Mapping Indonesia’s fires and logging rights

Kalimantan: Remaining forest cover (green), palm oil concessions (blue), coal mining (purple), forest fires over the past 12 months (orange dots).
Kalimantan: Remaining forest cover (green), palm oil concessions (blue), coal mining (purple), forest fires over the past 12 months (orange dots).

Indonesia’s logging and plantation rights, fire hotspots and deforestation alerts will be mapped as a result of an ongoing Greenpeace Indonesia investigation into one of the world’s most fragile ecosystems.

The new interactive map comes shortly after the Indonesian province of Riau was forced to declare a state of emergency as fires returned to the region in 2016.

Forest fires in Indonesia – often linked to deforestation – have been branded the worst environmental disaster of 2015, with widespread impacts on air pollution and climate change.

The interactive map of company concession information in Indonesian forests – and how it relates to peatlands, fire hotspots and deforestation alerts – has just been published online.


Orangutan habitats

The map brings together data on concessions held by logging, palm oil, pulp and mining companies.

As well as the concessions data, the map displays areas of primary and secondary forest, orangutan and tiger habitat, peatland and live fire and deforestation alerts.

East Kalimantan: Orangutan habitat (yellow areas) and forest fires so far in 2016 (orange dots)
East Kalimantan: Orangutan habitat (yellow areas) and forest fires so far in 2016 (orange dots)

Indonesia’s swampy peatlands are an important carbon sink holding an estimated 60 gigatons of CO2 – equivalent to more than six years of global emissions from fossil fuels.

Following the extensive 2015 forest fires – which cost Indonesia an estimated US$16.1 billion – Indonesian President Joko Widodo announced new plans to restore the land and prevent further fires.

In an average year landscape fires cause an estimated 110,000 premature deaths across southeast Asia – and 2015’s fires were much worse than the years used to model those impacts.

The fires were partly fuelled by forest clearance and peatland drainage by palm oil and pulpwood companies.


Live data for for firefighting

The open source map – produced by Greenpeace Indonesia using open source technology provided by Global Forest Watch – also shows daily active fire information from NASA’s Fire Information for Resource Management System.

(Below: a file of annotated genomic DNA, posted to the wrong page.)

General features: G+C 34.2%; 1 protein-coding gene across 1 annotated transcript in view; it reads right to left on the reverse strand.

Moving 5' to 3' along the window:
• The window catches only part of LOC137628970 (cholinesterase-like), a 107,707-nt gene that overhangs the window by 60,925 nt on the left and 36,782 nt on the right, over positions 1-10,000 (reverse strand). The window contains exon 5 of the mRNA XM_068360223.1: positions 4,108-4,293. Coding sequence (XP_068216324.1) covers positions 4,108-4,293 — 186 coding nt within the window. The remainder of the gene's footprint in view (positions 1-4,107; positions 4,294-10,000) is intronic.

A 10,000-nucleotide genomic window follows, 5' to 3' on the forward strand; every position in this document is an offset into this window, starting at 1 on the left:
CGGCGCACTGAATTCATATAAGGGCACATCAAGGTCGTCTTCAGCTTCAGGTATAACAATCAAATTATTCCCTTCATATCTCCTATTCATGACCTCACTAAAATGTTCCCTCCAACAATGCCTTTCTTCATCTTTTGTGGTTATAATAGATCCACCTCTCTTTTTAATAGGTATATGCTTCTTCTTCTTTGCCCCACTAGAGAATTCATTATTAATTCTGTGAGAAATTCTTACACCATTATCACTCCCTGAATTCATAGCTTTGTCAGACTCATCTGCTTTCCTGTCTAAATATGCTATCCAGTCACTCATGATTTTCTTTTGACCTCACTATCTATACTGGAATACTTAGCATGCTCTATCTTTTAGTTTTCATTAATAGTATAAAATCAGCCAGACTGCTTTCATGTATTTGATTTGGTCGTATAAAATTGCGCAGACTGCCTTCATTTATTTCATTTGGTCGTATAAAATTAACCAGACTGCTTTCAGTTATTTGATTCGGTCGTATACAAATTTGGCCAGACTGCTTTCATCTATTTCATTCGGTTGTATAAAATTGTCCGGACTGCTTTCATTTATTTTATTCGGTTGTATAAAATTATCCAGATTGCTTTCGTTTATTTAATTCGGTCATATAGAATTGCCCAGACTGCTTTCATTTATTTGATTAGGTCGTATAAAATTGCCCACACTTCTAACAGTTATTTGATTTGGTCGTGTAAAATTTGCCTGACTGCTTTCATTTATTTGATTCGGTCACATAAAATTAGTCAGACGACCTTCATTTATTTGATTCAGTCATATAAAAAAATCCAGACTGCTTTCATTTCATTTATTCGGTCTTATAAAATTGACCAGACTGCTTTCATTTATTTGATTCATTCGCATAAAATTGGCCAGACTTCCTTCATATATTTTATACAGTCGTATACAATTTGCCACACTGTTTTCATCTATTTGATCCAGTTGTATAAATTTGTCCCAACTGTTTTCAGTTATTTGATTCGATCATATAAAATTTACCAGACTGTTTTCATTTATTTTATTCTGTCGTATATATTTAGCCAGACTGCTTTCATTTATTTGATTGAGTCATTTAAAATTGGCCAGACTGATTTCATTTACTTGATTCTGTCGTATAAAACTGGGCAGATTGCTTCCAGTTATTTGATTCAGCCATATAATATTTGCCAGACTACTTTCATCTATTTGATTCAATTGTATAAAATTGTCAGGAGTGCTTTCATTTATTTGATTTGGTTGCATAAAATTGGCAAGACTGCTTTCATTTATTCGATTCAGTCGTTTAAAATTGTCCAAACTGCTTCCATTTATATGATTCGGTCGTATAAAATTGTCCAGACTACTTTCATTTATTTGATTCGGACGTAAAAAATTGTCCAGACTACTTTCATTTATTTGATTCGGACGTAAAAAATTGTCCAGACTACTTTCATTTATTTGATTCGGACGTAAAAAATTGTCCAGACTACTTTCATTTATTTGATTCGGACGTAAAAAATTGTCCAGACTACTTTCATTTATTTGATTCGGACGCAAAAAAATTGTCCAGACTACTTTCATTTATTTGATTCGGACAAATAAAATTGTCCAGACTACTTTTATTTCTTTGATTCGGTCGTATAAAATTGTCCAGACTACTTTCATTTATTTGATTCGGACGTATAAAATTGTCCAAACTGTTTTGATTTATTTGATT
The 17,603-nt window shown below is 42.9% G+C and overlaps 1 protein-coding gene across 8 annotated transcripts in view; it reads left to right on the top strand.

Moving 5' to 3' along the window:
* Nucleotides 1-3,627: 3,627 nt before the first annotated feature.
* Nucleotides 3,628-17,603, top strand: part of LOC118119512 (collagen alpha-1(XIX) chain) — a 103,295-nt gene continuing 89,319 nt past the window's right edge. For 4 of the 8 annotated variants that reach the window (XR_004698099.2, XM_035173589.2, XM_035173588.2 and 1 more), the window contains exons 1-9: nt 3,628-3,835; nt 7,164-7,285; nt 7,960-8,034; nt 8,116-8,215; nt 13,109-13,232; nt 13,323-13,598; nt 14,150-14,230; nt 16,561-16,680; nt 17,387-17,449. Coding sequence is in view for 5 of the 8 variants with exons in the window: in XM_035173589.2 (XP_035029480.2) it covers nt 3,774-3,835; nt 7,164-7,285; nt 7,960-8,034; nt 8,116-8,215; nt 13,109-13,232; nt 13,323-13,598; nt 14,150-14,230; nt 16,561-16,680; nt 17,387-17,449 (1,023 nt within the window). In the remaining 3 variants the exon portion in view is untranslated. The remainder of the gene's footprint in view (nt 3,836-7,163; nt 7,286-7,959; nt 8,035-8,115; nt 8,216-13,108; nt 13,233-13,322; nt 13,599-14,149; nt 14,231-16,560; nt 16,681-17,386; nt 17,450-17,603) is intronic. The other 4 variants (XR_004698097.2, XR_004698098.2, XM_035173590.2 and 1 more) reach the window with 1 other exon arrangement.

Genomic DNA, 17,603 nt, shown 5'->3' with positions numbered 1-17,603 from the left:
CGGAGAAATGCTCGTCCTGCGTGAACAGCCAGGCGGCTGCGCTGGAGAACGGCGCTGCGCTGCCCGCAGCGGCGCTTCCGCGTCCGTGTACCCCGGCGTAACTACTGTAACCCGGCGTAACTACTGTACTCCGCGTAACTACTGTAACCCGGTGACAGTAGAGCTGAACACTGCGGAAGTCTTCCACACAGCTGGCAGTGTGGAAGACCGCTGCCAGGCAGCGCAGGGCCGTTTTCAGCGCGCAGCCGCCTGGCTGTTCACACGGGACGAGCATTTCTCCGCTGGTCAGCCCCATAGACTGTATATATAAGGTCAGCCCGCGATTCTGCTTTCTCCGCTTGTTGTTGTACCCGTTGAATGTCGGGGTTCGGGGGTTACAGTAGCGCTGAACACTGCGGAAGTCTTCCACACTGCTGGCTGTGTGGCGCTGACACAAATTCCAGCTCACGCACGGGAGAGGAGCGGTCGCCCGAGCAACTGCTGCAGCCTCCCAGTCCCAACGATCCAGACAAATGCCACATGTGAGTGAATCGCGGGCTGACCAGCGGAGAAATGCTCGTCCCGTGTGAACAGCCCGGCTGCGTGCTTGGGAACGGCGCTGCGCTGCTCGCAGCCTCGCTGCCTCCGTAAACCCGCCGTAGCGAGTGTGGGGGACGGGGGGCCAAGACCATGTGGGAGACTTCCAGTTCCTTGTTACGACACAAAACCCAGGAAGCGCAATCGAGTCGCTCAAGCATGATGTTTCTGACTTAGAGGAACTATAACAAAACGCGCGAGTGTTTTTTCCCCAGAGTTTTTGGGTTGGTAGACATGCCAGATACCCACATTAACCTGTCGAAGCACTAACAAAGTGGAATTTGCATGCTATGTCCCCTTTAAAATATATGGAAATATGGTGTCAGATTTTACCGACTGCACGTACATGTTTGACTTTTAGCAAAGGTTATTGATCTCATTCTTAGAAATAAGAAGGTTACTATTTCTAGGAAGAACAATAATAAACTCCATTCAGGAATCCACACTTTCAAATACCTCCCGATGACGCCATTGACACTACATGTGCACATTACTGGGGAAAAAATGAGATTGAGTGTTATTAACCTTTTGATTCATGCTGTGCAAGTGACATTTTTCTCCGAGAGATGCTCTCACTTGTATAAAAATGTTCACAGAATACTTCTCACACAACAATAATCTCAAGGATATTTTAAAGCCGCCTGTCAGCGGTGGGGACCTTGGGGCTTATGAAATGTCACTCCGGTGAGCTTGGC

Just last week a state of emergency was declared after further fires were detected in Riau province in eastern Sumatra. Riau has a lot of peat cover, pulpwood and palm oil plantations.

Peat cover (brown, see key for depth) and fires (orange/red dots) in Riau province this week
Peat cover (brown, see key for depth) and fires (orange/red dots) in Riau province this week

The government’s pledges to protect Indonesians against fire are dependent on the protection and restoration of peatlands by concession holders.

Companies wanting to convert forested peatland for palm oil plantations first cut canals to drain the peat before clearing the trees for planting – after which the dry peatland is much more likely to catch fire.


Mapping concessions, fire and deforestation alerts

The Indonesian government has stated its commitment to preventing further fires like those of late 2015.

And the international community has also provided incentives for Indonesia to control deforestation: In 2010 Norway offered Indonesia $1 billion, a part of which was the One Map Initiative.

Despite this, and the establishment of a national peat restoration agency, progress has been slow – and only $60m has been handed over.

One of the problems is the lack of baseline data – the Indonesian government’s most recent published maps are from 2014. Without accurate data, attempts to protect the forests are likely to fail.


Central Kalimantan, November 2015
Central Kalimantan, November 2015


Breaking the deadlock

Companies also recognise that accurate maps are crucial to fight fires and restore burnt areas.

Making data more accessible means buyers – such as firms which make consumer products – can check which concessions are thought to be held by which company.

The tool is still a work in progress and it is hoped that palm oil companies will come forward to provide more accurate details on their concession areas whilst the Indonesian government is under pressure to release all the data it holds in line with its commitments to the One Map initiative.

Via greenpeace.org
Share on Google Plus

Alex E

“Maps are like campfires – everyone gathers around them, because they allow people to understand complex issues at a glance, and find agreement about how to help the land.”